Friday, Jan. 8, 2010 | 2:05 a.m.
- Industry working to clear up misconceptions about 3-D television (1-8-2010)
- Intel says fully connected homes on the horizon (1-8-2010)
- Ford unveils in-vehicle 'Touch' technology at CES (1-7-2010)
- Gadgets and garters: It’s convention in Las Vegas (1-7-2010)
- Puff of air controls new computer mouse (1-7-2010)
- Sony aims to become global leader in 3-D (1-7-2010)
- Microsoft anticipates 'biggest year ever' for the Xbox (1-6-2010)
- Las Vegas braces for 110,000 at Consumer Electronics Show (1-6-2010)
- Consumer Electronics hot ticket: 3-D television (1-6-2010)
- Analysts predict flat electronics sales for 2010 (1-6-2010)
- What others are saying about CES (1-6-2010)
The popularity of devices like smartphones, set-top streaming boxes and Internet-capable televisions would seem to indicate consumers have a hunger for on-demand video.
But a disconnect between what people want and what media companies are willing or able to provide continues to exist.
The question is why? Why can’t consumers get exactly what they want, when and where they want it?
Technology publication CNET set out to find some of those answers Thursday during a panel session at the International Consumer Electronics Show.
The discussion focused on Internet Protocol television, or IPTV, which is essentially video streamed over a broadband Internet connection rather than traditional cable or satellite TV.
Some early adopters have abandoned their cable TV subscription in favor of downloading or streaming content from the Internet. Most, however, continue to be cable TV watchers.
Many of those traditional cable consumers are looking for more choice from the companies already providing them service, the panelists said.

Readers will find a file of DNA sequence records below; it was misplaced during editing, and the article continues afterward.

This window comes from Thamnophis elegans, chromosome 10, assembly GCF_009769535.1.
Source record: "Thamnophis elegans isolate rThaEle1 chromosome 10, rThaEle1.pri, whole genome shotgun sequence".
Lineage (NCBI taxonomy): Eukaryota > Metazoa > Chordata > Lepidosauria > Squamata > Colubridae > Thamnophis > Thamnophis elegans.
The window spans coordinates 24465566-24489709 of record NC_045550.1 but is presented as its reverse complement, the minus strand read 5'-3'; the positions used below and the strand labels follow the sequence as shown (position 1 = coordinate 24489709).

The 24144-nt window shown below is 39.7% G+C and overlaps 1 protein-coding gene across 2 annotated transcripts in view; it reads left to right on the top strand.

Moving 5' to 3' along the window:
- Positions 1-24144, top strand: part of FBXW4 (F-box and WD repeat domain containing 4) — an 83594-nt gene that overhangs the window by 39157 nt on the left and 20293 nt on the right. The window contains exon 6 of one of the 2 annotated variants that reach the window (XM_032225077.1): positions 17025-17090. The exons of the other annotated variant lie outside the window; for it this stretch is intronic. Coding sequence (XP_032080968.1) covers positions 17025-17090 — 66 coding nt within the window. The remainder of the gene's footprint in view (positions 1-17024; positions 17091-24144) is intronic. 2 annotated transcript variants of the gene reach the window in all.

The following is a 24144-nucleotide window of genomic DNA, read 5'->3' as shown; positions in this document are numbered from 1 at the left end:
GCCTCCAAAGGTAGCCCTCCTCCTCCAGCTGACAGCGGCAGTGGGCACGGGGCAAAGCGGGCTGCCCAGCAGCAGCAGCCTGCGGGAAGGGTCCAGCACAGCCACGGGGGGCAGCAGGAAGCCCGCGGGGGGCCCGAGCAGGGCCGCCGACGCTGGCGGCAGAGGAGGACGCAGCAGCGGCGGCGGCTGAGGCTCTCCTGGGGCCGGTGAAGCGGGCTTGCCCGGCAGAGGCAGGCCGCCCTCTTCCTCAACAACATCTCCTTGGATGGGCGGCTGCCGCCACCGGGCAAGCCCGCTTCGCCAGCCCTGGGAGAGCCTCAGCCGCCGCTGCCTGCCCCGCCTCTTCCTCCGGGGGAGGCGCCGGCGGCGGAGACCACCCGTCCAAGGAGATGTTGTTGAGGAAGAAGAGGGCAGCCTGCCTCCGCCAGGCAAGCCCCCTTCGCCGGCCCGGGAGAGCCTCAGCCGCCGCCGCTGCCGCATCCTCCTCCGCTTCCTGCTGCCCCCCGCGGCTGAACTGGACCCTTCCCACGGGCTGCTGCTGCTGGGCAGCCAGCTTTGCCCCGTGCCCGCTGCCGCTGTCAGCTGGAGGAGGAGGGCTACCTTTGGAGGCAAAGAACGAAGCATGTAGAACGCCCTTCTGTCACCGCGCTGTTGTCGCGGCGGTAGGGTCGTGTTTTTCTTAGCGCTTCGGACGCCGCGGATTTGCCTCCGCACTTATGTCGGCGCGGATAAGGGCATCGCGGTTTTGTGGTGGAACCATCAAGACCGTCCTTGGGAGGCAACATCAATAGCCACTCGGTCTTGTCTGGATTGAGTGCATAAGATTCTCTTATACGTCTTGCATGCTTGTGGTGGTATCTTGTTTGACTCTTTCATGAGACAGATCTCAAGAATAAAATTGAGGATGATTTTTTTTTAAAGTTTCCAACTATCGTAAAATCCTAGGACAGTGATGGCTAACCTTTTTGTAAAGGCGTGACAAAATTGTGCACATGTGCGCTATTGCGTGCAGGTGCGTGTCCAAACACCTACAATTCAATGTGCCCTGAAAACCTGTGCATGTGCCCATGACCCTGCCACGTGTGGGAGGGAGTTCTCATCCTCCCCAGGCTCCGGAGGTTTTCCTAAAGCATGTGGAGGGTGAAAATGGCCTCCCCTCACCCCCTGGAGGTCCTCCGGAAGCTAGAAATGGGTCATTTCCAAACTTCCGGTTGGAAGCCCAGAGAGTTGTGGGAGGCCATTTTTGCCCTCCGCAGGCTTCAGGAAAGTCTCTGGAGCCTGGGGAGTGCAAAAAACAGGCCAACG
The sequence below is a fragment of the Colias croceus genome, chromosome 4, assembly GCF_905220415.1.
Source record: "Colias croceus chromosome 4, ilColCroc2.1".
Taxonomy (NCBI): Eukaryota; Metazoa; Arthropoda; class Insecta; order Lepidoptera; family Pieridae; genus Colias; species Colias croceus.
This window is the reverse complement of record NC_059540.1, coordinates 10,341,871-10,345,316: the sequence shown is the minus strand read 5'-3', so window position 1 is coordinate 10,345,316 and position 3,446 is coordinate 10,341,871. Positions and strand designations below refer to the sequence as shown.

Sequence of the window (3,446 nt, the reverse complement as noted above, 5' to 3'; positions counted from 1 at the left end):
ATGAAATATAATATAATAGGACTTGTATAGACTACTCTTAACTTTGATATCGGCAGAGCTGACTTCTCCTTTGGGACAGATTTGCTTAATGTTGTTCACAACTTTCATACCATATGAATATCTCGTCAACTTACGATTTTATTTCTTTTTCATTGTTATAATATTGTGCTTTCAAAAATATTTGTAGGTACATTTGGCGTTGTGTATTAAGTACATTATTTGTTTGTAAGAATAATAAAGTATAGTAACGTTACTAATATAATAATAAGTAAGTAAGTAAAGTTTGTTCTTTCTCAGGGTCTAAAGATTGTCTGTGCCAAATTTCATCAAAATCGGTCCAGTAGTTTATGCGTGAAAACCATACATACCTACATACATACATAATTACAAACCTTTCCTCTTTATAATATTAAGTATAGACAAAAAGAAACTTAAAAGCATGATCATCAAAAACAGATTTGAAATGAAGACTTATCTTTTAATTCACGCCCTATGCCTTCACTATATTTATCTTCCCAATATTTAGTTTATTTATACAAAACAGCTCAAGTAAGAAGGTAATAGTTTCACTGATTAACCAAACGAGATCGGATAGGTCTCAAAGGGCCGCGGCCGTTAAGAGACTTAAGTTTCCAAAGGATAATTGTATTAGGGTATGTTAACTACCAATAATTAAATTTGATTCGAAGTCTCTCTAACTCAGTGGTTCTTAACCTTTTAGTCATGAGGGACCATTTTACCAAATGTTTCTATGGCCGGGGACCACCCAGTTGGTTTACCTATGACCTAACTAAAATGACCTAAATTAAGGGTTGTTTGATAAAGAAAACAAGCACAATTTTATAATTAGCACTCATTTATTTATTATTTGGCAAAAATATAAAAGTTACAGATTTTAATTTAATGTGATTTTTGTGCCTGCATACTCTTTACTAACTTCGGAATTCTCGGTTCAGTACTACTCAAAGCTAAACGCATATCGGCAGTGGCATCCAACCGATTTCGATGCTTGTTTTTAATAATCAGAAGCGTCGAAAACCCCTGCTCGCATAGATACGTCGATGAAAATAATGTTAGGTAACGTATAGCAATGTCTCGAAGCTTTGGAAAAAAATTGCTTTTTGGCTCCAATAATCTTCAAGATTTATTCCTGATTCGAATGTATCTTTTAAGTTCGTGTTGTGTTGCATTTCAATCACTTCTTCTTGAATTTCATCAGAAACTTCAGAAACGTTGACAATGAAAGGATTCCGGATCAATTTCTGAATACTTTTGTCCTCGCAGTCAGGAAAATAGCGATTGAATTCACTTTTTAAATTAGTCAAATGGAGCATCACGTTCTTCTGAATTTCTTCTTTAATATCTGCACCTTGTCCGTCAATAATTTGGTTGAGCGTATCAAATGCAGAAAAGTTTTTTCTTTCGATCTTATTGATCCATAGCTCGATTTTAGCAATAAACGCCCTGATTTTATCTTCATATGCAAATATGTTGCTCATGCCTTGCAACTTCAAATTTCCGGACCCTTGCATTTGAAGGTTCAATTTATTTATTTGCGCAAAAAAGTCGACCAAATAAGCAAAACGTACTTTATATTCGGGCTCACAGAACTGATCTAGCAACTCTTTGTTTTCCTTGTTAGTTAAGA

“People are getting a lot of great options to consume content on a lot of different platforms,” said Sam Schwartz, executive vice president of Comcast Interactive. “The challenge for companies like us is to continue to innovate and create value for our current subscribers.”
The important thing, Schwartz said, is “putting the consumer in control.”
Terry Denson, vice president of content strategy and acquisition at Verizon, said what’s important is for companies to focus on being multi-platform.
“As consumer behavior evolves, their expectations shift,” he said.
CBS Interactive CEO Quincy Smith said a key to success in the changing video landscape is for companies to be able to package content across platforms and to have a coordinated advertising strategy.
He cited the success CBS has had with Fantasy Football, which has morphed football from being simply a Sunday experience to something consumers interact with throughout the week.
CBS is CNET’s parent company.
Before the session, CNET posted several polls on its Web site to gauge consumer attitudes toward the shift to online video. The biggest obstacle to watching TV online, its tech-savvy readers said, is bandwidth. The selection of content available was the second-biggest obstacle.
A second poll indicated readers felt the movie/TV industry was most at fault for online video’s obstacles. The audience at the panel discussion was also polled via electronic clicker and shared similar sentiments.
Boxee CEO and co-founder Avner Ronen had harsh words for the digital rights management, or DRM, hoops consumers often have to jump through, saying DRM “is annoying and it’s useless.”
Boxee offers downloadable software to stream video and connect with social media.
On Thursday at CES, the company announced a partnership with D-Link to offer a set-top box. It also announced the public launch of its beta software.
“DRM is just the penalty you pay if you are an honest customer,” he said. “We support DRM in Boxee, unfortunately. It’s a necessary evil.”